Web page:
Whilst at Jason Bruges Studio, I worked on a project for Peldon Rose for XTX Markets.
They comissioned us to create an art piece for their office space in London, because of their love for mathematics and programming, we created an art work based on Conway’s game of life and applied that to a recently discovered pentagonal grid (2015). My part on this project went from concept sketches and animations, to building Conway into the 3d software Houdini and applying that to the grid so that we could prove it worked.
I initially had to obtain all the neighbours for each cell in the grid, I used python to code this, by initially accessing all the shared vertices of a polygon and putting these neighbours into a dictionary which later get used by the 4 base rules of Conway. Once establishing that the rules with some variation were producing some aesthetically pleasing results, I set myself the task of building variations of the rules on top of the 4 base rules. One example was a flocking system that triggered cells to come alive.
School of fish
I also developed a set of spaceships that collected cells making city ships that were destroyed by deathrays and caused shot cells to lose a life.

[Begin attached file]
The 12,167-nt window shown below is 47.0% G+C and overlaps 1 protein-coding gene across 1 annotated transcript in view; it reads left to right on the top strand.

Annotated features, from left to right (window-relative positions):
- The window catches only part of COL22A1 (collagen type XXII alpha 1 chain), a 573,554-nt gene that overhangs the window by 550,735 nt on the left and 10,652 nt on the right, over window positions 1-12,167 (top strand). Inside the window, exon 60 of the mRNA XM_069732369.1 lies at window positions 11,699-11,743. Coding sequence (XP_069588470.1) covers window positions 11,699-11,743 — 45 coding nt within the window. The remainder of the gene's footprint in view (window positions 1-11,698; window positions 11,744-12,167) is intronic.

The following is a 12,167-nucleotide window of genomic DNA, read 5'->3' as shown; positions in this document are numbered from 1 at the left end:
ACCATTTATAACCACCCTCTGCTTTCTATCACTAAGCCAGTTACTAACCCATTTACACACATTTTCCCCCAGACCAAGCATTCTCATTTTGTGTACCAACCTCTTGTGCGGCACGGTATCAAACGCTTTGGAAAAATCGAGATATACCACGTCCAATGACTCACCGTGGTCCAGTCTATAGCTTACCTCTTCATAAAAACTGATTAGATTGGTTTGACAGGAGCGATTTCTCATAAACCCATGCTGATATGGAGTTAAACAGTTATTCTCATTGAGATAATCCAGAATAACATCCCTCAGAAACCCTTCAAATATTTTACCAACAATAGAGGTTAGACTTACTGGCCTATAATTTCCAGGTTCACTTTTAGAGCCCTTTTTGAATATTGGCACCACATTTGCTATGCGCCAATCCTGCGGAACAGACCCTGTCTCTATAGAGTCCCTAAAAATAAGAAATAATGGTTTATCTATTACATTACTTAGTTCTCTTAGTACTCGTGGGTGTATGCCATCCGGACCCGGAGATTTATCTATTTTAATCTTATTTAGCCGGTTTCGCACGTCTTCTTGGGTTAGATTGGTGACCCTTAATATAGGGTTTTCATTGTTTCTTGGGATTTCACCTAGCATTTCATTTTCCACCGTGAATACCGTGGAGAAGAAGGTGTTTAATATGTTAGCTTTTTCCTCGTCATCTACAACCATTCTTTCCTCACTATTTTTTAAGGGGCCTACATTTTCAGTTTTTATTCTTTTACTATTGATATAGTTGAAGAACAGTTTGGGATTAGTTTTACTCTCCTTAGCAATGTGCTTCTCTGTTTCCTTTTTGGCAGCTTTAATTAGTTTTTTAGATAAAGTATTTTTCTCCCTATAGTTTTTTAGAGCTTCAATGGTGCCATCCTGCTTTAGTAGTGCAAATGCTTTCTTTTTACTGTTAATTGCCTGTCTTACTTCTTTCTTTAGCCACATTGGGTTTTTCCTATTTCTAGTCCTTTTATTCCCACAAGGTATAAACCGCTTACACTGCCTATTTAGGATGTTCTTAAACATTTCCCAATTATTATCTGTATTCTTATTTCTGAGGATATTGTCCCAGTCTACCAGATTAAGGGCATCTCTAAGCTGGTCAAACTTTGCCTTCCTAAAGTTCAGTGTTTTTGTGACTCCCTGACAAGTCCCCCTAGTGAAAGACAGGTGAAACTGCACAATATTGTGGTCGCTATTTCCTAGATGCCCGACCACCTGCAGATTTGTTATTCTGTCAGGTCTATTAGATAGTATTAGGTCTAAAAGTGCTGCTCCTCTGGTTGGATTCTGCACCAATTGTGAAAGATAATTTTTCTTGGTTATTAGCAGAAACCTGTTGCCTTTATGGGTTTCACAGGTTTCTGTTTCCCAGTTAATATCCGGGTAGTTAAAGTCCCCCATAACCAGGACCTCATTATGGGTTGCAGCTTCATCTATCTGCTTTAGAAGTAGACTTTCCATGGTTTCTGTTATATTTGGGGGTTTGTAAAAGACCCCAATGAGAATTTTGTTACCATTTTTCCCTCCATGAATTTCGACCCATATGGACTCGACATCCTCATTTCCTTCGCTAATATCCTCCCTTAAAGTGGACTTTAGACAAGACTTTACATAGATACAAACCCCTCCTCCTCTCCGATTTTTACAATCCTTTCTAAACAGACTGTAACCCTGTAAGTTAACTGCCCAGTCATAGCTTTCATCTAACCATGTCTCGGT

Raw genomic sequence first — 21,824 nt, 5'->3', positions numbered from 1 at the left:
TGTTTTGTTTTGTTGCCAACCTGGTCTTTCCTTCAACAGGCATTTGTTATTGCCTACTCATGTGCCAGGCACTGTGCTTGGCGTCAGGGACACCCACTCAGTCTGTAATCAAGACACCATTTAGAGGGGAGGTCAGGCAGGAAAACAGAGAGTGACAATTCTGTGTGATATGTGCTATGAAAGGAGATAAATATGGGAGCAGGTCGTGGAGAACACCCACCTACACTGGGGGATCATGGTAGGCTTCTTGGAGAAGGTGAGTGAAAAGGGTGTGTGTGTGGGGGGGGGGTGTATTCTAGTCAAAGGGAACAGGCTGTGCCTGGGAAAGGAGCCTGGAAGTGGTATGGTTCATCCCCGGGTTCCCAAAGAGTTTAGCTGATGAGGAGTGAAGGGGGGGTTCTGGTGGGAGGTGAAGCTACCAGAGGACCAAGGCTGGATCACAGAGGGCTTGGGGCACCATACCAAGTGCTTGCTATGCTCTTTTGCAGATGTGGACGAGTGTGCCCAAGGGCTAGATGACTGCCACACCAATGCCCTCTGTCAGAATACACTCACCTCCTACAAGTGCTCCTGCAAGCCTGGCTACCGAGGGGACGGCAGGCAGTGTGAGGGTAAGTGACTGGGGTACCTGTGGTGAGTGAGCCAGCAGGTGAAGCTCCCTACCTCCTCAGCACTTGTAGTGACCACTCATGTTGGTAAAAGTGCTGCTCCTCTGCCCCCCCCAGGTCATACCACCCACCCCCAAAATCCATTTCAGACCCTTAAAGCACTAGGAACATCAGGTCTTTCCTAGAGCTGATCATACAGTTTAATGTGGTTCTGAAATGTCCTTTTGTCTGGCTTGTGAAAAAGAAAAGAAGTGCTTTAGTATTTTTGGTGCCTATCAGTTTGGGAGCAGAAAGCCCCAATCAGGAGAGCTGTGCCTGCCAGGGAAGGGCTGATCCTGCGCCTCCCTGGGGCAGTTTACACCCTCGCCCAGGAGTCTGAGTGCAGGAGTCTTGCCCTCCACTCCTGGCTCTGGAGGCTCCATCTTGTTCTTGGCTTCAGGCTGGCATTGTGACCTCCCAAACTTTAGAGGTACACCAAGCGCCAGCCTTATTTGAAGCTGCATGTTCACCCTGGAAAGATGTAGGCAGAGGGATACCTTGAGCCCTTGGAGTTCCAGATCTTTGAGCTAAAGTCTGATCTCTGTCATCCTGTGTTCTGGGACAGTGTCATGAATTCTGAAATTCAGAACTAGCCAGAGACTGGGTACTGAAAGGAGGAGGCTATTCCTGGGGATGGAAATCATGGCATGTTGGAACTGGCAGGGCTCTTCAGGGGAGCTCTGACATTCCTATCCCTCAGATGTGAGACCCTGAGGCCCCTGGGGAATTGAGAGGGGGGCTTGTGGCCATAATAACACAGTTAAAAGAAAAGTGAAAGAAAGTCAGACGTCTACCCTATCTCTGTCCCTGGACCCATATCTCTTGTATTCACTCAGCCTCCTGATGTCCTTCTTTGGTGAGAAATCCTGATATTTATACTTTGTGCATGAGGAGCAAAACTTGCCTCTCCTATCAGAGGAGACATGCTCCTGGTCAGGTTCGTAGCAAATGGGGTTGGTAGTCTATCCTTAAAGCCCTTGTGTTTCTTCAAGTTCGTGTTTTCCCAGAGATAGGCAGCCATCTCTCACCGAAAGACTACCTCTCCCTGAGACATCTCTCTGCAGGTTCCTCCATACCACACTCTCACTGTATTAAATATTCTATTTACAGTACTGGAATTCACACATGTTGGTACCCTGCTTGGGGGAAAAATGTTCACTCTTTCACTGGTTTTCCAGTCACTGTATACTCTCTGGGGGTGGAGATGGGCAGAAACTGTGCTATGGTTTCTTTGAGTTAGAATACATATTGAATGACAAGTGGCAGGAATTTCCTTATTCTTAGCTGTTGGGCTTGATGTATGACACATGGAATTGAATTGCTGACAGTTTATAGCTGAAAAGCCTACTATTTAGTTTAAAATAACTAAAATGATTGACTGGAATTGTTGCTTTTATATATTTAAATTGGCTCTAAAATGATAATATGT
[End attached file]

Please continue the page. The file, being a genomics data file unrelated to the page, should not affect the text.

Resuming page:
The crawler for Conway Wars:
SpaceShips and DeathRays and mega explosions
Another test I did was ‘Wireworld’, which is another cellular automata that I planned to combine with my spaceships version of Conway.
Additional Random Tests:
Unfortunately I never got to see my spaceships and patterns I’d been exploring on the main wall, as the client was happy with the basic Conway working, which was pretty sad for me but I learnt a lot about coding in Houdini with this project so all was not lost. It is also worth noting that for robustness between the hardware and the software, we used OpenFrameworks to send data to the nodes.
In addition to this I did some tests with a Kinect 2 sensor to feed my hand movements as an effector input whilst the base rules of the game were running.
This was the final result of the game running on the physical wall at the office:
Images by James Medcraft